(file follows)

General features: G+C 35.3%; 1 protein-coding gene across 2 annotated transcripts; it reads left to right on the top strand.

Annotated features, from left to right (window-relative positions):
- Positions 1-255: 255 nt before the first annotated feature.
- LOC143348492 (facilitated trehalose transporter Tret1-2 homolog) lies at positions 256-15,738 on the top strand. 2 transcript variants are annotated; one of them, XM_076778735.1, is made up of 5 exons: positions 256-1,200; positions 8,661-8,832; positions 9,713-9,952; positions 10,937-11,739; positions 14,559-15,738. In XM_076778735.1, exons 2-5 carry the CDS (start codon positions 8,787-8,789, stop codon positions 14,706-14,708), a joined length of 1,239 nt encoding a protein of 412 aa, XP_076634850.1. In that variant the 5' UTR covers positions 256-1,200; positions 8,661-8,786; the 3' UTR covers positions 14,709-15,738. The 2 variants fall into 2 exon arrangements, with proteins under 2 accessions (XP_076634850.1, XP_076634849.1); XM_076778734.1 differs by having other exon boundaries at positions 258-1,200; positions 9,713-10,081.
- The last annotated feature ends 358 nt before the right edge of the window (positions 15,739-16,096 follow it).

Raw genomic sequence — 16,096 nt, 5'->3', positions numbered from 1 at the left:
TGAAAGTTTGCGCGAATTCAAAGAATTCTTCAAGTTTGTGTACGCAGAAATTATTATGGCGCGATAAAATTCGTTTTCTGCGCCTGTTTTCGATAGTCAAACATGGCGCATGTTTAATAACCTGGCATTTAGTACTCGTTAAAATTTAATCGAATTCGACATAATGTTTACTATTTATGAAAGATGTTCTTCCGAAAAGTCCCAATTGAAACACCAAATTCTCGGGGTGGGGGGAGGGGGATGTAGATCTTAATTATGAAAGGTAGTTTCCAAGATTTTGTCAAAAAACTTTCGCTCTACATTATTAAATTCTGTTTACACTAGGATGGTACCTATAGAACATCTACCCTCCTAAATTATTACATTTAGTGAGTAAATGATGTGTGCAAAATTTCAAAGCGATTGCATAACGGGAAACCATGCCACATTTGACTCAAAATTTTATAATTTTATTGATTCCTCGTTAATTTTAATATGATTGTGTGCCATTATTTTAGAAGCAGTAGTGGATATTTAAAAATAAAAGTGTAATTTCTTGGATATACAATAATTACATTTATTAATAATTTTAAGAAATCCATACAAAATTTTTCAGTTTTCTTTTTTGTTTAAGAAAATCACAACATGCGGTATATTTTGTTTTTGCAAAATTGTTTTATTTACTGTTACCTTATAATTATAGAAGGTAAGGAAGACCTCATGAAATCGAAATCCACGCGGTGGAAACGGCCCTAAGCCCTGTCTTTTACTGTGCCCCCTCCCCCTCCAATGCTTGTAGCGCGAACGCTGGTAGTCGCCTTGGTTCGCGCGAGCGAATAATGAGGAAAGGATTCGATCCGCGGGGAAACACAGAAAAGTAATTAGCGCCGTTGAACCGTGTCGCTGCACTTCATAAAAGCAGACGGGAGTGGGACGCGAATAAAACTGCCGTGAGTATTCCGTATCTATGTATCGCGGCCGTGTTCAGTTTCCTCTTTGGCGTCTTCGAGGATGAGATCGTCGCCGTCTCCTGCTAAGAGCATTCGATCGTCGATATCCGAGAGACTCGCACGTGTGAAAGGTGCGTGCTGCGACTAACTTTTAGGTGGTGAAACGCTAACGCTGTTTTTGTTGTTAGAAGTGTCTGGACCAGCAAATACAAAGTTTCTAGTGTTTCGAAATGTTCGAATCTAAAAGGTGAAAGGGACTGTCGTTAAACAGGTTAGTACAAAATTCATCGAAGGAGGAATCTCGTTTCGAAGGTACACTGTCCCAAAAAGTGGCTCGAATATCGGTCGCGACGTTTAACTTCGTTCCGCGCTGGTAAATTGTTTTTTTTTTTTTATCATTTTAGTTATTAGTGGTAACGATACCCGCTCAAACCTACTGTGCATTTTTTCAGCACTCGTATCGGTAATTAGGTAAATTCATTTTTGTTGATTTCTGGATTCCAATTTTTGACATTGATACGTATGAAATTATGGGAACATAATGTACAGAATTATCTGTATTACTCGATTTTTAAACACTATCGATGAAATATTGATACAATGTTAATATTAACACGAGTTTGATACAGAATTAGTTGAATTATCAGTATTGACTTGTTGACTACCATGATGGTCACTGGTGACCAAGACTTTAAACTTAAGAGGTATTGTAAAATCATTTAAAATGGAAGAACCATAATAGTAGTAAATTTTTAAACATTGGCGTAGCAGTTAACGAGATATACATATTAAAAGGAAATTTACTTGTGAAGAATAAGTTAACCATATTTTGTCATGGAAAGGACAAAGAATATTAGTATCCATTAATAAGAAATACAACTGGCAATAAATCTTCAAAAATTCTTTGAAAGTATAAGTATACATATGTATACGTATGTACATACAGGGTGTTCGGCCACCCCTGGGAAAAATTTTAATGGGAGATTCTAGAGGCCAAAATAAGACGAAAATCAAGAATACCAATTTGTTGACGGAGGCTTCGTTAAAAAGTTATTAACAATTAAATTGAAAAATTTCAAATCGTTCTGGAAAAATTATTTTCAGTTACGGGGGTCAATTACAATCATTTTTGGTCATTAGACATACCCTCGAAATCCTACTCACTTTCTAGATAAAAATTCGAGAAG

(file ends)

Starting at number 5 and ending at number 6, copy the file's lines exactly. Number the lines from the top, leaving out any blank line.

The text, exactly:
- The last annotated feature ends 358 nt before the right edge of the window (positions 15,739-16,096 follow it).

Raw genomic sequence — 16,096 nt, 5'->3', positions numbered from 1 at the left: